Learn more about the different degrees of hearing loss in this helpful graphic.
Hearing loss isn’t the same for everyone, and on a personal level, the experience can evolve over time. Understanding the degrees of hearing loss and terminology can help you better monitor your own hearing health. Hearing healthcare professionals such as audiologists can help you identify your current level of hearing loss and personalize your care accordingly.
Below, find the six degrees of hearing loss explained, including tips for effective communication at each stage. The decibel ranges indicate sound levels that become difficult to hear at each stage:
- Slight (16 to 25dB sounds may become difficult to hear)
- Mild (26 to 40dB sounds may become difficult to hear)
- Moderate (41 to 55dB sounds may become difficult to hear)
- Moderately severe (56 to 70dB sounds may become difficult to hear)
- Severe (71 to 90dB sounds may become difficult to hear)
- Profound (91+dB sounds may become difficult to hear)
Keep reading to learn more about the explanations of these different degrees of hearing loss. You may also be interested in checking out our Safe vs. Dangerous Decibel Levels infographic for examples of sounds at different decibel levels.
Slight (16 to 25dB)
With a slight degree of hearing loss, some people may find it challenging to hear softer sounds, such as a ticking watch or calm breathing. If this experience sounds familiar, visiting an audiologist for an annual hearing test can establish a baseline so that you receive individualized recommendations for protecting your hearing.
Mild (26 to 40dB)
With a mild degree of hearing loss, some people may notice difficulty hearing speech, mainly if it’s whispered or far away. If you think you might be experiencing mild hearing loss, it can be helpful to have one-on-one conversations in a quieter area. A hearing health professional can explain this degree of hearing loss to help you understand it even more.
Moderate (41 to 55dB)
With moderate hearing loss, conversations may be harder to hear. You may also find yourself turning up the TV or radio volume. For some people with a moderate degree of hearing loss, the sounds of speech may sound muffled or unclear. To make it easier to hear others, consider limiting background noise, and ask conversation partners to speak clearly while facing you. You may also be interested in the various types of assistive listening devices, such as FM devices and personal amplification products.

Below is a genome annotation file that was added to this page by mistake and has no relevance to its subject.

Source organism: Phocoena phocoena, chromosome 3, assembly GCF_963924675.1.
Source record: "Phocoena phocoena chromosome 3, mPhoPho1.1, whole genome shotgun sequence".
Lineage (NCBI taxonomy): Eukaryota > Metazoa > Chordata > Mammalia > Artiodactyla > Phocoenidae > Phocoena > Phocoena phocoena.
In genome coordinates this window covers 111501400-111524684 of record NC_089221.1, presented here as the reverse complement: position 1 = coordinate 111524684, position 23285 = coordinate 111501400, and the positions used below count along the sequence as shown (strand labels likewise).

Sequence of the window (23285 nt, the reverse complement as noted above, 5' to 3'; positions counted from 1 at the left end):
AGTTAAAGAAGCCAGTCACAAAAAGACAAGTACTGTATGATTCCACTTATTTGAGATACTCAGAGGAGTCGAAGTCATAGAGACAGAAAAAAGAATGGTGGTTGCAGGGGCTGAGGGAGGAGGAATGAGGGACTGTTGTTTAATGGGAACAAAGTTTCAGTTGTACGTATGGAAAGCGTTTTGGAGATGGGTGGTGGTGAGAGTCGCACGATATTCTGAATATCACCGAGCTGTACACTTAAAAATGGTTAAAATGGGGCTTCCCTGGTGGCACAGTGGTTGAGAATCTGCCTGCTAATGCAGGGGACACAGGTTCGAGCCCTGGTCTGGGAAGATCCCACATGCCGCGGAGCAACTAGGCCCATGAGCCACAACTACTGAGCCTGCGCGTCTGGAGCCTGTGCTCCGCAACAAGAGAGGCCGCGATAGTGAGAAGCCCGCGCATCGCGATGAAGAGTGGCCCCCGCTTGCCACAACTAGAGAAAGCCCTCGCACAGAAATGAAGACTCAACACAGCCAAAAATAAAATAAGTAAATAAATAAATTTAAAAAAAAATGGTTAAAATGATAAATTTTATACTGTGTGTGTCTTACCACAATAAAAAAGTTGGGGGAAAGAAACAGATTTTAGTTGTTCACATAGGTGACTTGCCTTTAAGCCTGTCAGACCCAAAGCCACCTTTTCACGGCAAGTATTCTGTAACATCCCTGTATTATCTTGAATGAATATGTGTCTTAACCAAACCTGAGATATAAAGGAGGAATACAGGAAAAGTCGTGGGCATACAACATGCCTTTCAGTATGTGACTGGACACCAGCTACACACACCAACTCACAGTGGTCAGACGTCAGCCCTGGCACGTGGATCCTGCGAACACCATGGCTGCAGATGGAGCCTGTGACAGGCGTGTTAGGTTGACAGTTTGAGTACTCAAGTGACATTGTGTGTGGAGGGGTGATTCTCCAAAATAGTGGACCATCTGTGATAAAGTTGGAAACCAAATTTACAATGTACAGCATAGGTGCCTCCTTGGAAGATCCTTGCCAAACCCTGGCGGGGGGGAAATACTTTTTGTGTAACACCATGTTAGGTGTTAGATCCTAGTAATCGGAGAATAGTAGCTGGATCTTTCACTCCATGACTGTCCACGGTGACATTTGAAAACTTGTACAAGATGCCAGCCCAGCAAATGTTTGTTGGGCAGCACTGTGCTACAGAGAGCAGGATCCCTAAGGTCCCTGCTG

Moderately severe (56 to 70dB)
At the moderately severe degree of hearing loss, sounds like barking dogs, washing machines, and highway noise can be more difficult to hear. For those interested in using assistive listening devices, there are plenty of communication tools for people with loss that can come in handy. Examples include hearing aids, personal sound amplification products (PSAPs), visual signaling devices, and amplified phones.
Severe (71 to 90dB)
Some people with severe hearing loss have difficulty hearing louder noises, such as a lawnmower or siren. However, everyone’s personal experience is different. Your audiologist can explain the various technologies and treatments that can make it easier to hear based on your preferences and specific degree of hearing loss.
The sixth degree of hearing loss is referred to as profound hearing loss. Without the help of amplification devices, people with profound hearing loss may perceive varying volumes of sounds as vibrations. As always, work closely with your hearing health professional who can help explain the degrees of hearing loss and personalize your care and treatment based on your situation.
No matter the degree of hearing loss, a captioned telephone that displays text versions of everything the person says on the other end can be helpful.
To learn more about how a captioned telephone can help people with hearing loss, browse our selection of CapTel captioned telephones for hearing loss here.